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Anyone else here a fan of the 8mm Mauser?

Discussion in 'Rifle Country' started by Mn Fats, Aug 25, 2020.

  1. Mn Fats

    Mn Fats Member

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    My first bolt action centerfire was a Nazi marked K98 when I was 17 years old. I couldn't find 8x57mm at any stores near me at the time. So I bought a Lee single stage and some books (I preferred books at the time due to my crappy dail up internet). Still nice to have print.

    Anyway, that led me into the reloading hobby and I still load on that press to this day. So I have a soft spot for the 8mm Mauser. Anyone else? Any pics?

    Not many new rifles chambered in the 8x57 today. I'd love a Remington 700 CDL or Win 70 chambered for it.
     
  2. jmorris

    jmorris Member

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    Don’t have any pics but will never forget the squirrel I shot with the one in my Grandmothers kitchen closet.
     
  3. Borcha

    Borcha Member

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    I'm one. If injected with truth serum its probably my favorite cartridge.

    I reload for it, mostly with imr 4064, and would like to acquire a higher quality modern rifle for it. Have my eye on a sako that seems to be perpetually on gunbroker.

    Currently have a wwII vintage mauser with a period correct reproduction scope. Side mounted fixed 4x with an old school german #1 reticle. One of my first amateur gunsmithing triumphs :)
     
  4. Mn Fats

    Mn Fats Member

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    Same here. Imr 4064 has always been my go to. For rifles, I reload for 30-06, 308, 8mm and I can always find a sweet spot with that 4064.

    As far as a higher quality modern rifle in 8mm, I'm far off from affording that, but would also like one.

    I wish more affordable rifles included it as a chambering. Maybe it's a dying round, or already dead. So many wonder cartridges out there that the old Mauser round doesn't seem to fill a niche. Too bad. Maybe it's more popular in Europe?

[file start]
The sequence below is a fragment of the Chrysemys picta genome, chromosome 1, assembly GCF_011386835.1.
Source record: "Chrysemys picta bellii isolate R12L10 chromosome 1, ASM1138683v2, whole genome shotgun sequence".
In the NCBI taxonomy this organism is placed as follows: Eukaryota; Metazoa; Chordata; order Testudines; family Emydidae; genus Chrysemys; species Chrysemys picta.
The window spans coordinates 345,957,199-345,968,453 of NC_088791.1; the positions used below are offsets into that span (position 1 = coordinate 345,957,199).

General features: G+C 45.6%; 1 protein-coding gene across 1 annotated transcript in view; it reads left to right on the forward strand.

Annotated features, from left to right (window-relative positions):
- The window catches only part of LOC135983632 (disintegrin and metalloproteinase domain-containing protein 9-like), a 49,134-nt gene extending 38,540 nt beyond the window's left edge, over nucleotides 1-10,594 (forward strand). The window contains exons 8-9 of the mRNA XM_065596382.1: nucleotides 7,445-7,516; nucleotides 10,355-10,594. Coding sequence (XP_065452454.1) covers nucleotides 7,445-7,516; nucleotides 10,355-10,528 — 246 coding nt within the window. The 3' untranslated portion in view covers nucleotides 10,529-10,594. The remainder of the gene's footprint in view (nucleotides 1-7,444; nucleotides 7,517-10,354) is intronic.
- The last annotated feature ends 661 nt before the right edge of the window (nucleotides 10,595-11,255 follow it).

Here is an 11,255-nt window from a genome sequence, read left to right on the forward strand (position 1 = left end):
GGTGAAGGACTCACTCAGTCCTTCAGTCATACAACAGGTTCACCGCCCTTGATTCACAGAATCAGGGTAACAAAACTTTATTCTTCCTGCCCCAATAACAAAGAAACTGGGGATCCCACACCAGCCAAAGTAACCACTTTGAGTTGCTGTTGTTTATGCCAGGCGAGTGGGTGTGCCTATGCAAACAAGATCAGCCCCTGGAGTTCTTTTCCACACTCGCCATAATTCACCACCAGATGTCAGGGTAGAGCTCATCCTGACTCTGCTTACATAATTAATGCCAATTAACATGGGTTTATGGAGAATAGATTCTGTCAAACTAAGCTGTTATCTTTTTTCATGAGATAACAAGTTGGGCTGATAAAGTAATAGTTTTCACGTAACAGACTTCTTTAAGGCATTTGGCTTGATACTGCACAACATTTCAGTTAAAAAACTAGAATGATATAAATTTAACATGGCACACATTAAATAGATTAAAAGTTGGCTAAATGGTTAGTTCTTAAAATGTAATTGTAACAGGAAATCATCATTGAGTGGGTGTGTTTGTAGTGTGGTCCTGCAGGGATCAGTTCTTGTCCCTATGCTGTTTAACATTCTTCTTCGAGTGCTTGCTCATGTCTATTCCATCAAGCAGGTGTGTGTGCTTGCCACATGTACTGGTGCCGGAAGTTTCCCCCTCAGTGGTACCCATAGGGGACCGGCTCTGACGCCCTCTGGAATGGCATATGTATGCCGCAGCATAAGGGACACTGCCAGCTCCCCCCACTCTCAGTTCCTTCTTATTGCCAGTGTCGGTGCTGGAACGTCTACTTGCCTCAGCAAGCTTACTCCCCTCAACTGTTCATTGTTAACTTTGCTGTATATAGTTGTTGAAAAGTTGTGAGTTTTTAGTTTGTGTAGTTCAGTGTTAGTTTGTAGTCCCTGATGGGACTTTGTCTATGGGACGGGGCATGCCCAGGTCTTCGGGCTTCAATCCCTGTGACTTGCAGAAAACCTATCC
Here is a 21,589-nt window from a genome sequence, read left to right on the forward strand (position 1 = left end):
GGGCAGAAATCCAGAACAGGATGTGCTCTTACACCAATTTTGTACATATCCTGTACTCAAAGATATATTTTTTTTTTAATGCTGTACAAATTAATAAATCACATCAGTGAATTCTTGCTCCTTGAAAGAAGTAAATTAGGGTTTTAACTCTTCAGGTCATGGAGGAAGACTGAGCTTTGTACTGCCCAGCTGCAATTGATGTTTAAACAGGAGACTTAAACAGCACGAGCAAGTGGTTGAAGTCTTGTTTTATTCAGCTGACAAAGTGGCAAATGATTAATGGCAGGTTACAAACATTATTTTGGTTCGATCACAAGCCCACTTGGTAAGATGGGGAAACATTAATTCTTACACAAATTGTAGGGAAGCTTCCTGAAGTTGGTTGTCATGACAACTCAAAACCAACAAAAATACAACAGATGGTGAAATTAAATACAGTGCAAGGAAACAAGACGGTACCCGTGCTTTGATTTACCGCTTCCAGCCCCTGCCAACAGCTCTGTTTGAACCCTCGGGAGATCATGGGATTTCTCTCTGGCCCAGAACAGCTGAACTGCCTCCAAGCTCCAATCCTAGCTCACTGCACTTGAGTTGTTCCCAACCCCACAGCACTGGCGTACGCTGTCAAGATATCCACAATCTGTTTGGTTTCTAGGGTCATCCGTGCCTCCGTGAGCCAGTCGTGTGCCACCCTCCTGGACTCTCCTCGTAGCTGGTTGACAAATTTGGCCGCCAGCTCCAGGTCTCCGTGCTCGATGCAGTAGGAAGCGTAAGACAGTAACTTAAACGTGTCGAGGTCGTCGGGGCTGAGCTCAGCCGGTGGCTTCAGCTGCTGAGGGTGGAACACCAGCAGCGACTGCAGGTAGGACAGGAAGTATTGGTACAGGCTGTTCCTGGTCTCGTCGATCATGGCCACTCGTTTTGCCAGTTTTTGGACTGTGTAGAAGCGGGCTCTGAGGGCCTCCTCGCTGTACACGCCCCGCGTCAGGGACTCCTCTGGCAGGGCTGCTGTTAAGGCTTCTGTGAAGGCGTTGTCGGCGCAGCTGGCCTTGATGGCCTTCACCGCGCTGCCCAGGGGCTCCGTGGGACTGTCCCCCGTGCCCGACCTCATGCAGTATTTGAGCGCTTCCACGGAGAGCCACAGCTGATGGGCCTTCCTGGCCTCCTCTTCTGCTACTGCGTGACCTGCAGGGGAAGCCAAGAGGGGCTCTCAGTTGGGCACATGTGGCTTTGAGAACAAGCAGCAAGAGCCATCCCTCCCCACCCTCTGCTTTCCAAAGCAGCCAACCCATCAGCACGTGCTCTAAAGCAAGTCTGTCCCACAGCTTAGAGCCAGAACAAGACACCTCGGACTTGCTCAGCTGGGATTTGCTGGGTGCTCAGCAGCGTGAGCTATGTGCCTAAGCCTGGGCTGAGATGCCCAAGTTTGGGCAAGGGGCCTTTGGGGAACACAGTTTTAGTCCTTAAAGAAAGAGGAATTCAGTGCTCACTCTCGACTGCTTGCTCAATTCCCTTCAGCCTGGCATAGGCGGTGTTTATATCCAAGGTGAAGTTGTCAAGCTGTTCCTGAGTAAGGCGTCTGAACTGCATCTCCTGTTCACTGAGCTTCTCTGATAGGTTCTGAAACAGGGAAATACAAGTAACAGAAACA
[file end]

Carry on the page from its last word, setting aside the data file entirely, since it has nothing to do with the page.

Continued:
I remember Remington had a Classic line that would put out oddball chamberings. I'd love to get my hands on an 8x57 version.
     
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  5. labnoti

    labnoti Member

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    I had the exact same experience. Got a K98 when I turned 18 because the used rack had many of them for around $200 and there wasn't a better gun for less than triple that. There was Yugoslav ammo available for a while, but I didn't like the quality so I bought a whole RCBS outfit kit and started loading my own. I've been reloading since I bought my first firearm and began shooting. Regrettably, I no longer have the RCBS gear or the Mauser. I'd buy another in a heartbeat if they were still bargains, but their prices have gone way up and other very good rifles can now be had for a lot less.

    At the time (when I was 18), I had wanted a Garand and I had .30-06 envy. Nowadays, I'd get more use out of a K98. It's lighter, simpler, easier to clean and maintain, and I wouldn't mind beating it mildly as a truck gun -- not so with a Garand. What I convinced myself back then was that the 8mm really lacked nothing compared to the '06. It generally takes a little heavier bullet at a little less velocity. The difference is not enough to have any practical effect in the real-world. Whatever can be done with one, could just as well be done with the other. One practical difference is the much greater selection of .308" bullets. But with the advent of the .325 WSM and maybe the 8mm Remington Magnum, there has been more than just FMJ and softpoints introduced in the last 20 years. For one, Barnes makes TSX and TTSX boat-tails, which are my preferred hunting bullet, in .323".